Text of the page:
With inflation soaring to 8.5% in the most recent CPI report, some attention has been garnered to a relatively obscure government-backed investment known as iBonds or Series I Savings Bonds. These bonds have been in the headlines for their mouth-watering 7.12% annualized yield which has now soared to an even higher 9.62% level in May, but how exactly do they work? Isn’t investing built on the notion that “there is no free lunch?” So how can such an opportunity exist?
iBonds are a form of inflation protected investment, not too dissimilar from Treasury Inflation-Protected Securities (TIPS). Unlike TIPS, where inflation adjustments are made to the principal, iBonds coupons are adjusted by the U.S. Treasury in accordance with the inflation rate announced by the Bureau of Labor Statistics (BLS). The coupons are adjusted to match the most recent inflation release twice a year—on May 1st for the 6-month period September to March, and on November 1st for the period March to September. So given that it is now May, and in the most recent reference rate was 9.62%, the iBonds yield 9.62% annualized for the next six months–or 4.81% of your principal guaranteed over the next six months.
Source: St. Louis Fed, https://fred.stlouisfed.org/series/CPIAUCSL
Due to an absence of liquidity and limited overall access, these bonds don’t re-price to market rates like other instruments. For instance, the TIP ETF currently yields just 2.95% because the principal amounts have increased, and investors have bid up their value in anticipation of higher inflation. None of that can occur with iBonds which allows them to produce above market yields. While the extremely attractive risk-free yields these products currently offer are indeed valid, they do come with some unique properties that Advisors will want to be fully aware of before potentially recommending them for clients:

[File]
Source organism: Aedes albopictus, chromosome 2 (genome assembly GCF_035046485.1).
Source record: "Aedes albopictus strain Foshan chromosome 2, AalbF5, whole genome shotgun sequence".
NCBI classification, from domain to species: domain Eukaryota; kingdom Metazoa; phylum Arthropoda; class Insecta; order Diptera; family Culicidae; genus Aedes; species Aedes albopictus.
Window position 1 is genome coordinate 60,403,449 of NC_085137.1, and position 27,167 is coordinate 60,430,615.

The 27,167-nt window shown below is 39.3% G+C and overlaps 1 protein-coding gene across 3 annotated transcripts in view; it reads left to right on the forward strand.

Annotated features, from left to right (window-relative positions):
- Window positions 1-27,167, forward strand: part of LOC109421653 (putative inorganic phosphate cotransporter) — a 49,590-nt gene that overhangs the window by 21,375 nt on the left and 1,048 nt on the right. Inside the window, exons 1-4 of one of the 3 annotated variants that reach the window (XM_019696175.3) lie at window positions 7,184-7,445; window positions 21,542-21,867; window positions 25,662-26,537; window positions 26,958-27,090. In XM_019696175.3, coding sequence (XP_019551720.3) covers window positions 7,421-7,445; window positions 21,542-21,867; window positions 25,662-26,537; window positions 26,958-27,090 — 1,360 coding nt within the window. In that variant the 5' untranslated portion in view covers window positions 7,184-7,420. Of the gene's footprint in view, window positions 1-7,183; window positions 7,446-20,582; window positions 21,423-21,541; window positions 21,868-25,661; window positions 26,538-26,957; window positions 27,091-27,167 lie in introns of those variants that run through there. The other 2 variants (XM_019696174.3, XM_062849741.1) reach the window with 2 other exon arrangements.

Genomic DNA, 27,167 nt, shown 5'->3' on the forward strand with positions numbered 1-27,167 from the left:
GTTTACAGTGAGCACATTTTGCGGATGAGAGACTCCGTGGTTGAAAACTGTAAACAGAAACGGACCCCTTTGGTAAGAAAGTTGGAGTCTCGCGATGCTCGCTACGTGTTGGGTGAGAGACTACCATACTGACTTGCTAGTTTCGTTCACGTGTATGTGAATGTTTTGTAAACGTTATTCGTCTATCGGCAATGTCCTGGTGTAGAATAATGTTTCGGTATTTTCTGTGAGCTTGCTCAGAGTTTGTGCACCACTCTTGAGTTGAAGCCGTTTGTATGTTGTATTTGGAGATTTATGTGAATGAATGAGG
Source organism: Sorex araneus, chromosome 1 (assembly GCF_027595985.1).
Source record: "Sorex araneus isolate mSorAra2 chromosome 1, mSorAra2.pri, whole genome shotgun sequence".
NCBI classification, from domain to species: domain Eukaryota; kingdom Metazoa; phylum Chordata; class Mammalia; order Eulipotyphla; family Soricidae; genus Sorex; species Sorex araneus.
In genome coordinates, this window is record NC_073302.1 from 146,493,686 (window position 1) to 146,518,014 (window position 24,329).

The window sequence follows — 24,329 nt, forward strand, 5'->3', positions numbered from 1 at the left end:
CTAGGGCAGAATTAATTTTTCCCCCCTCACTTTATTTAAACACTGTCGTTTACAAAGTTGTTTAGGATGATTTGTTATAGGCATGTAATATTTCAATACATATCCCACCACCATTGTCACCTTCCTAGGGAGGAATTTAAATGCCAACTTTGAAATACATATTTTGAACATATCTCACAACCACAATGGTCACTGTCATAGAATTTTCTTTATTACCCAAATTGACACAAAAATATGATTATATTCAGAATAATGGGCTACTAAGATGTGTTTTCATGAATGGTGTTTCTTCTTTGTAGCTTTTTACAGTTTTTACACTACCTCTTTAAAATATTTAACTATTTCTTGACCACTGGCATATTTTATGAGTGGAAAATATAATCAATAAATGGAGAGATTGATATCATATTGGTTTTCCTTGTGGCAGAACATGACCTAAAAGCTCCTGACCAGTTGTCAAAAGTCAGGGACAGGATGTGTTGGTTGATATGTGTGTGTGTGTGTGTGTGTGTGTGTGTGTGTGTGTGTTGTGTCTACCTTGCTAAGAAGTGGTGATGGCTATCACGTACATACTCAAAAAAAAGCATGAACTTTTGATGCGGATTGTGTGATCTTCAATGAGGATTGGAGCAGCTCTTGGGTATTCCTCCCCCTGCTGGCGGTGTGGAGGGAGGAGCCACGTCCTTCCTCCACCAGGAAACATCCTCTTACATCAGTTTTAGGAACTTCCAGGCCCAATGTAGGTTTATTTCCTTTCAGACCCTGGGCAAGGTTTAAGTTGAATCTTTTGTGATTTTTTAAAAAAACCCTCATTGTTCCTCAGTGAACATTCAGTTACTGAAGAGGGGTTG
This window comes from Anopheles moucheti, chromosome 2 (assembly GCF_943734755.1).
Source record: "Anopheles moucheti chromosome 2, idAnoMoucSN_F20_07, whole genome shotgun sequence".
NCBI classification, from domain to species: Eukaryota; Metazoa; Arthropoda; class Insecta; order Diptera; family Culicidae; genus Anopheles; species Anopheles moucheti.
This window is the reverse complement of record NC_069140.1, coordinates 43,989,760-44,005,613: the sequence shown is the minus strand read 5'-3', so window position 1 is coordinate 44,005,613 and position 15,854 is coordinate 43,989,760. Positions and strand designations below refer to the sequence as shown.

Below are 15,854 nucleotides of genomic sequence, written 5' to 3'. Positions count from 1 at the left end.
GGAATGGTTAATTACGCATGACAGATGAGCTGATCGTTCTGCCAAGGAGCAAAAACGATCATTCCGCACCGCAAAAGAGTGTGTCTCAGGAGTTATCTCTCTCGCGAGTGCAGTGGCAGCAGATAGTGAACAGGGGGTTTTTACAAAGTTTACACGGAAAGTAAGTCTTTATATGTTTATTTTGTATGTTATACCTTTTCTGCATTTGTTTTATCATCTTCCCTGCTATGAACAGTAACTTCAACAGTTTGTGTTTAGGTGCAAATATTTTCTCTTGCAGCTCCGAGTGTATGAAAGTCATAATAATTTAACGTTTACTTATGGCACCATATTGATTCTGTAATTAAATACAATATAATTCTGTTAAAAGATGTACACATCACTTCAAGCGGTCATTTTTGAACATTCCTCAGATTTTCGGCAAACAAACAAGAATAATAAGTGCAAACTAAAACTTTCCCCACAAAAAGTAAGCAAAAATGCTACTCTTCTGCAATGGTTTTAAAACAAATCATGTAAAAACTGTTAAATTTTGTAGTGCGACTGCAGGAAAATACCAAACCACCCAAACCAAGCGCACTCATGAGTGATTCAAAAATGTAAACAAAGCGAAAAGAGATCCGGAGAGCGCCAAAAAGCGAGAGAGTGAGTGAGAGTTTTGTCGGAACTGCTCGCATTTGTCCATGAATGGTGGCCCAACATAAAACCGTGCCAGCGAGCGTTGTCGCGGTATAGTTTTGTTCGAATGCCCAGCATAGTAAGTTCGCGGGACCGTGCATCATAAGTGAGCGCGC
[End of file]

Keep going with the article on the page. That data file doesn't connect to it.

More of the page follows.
- Interest accrues to principal on a monthly basis and compounds every 6 months when the rate is re-set.
- Individuals are required to hold the bonds for 12 months and there are penalties for not holding longer than 5 years. The prior 3 months interest payments are forfeited for a redemption prior to 5 years.
- There is a maximum of $15,000 per individual allowed to be purchased per year.
*while this may seem miniscule, keep in mind a household with 2 children could potentially invest up to $60,000
- Income taxes are due at a federal level, but payment can be deferred until you sell the bond
As an example of what holding one of the bonds might look like, the below outlines the numbers for a hypothetical 12-month hold if you had purchased on April 15, 2022
If you buy now the inflation rate from March to September will determine your interest rate from November to May, but even if it was somehow 0% you’d still receive 3.56% just from the first six months – still the highest risk-free rate available in the US market.
For clients with a near-term liability or generally low risk tolerance, iBonds may be a very effective solution to earn a safe, short-term return.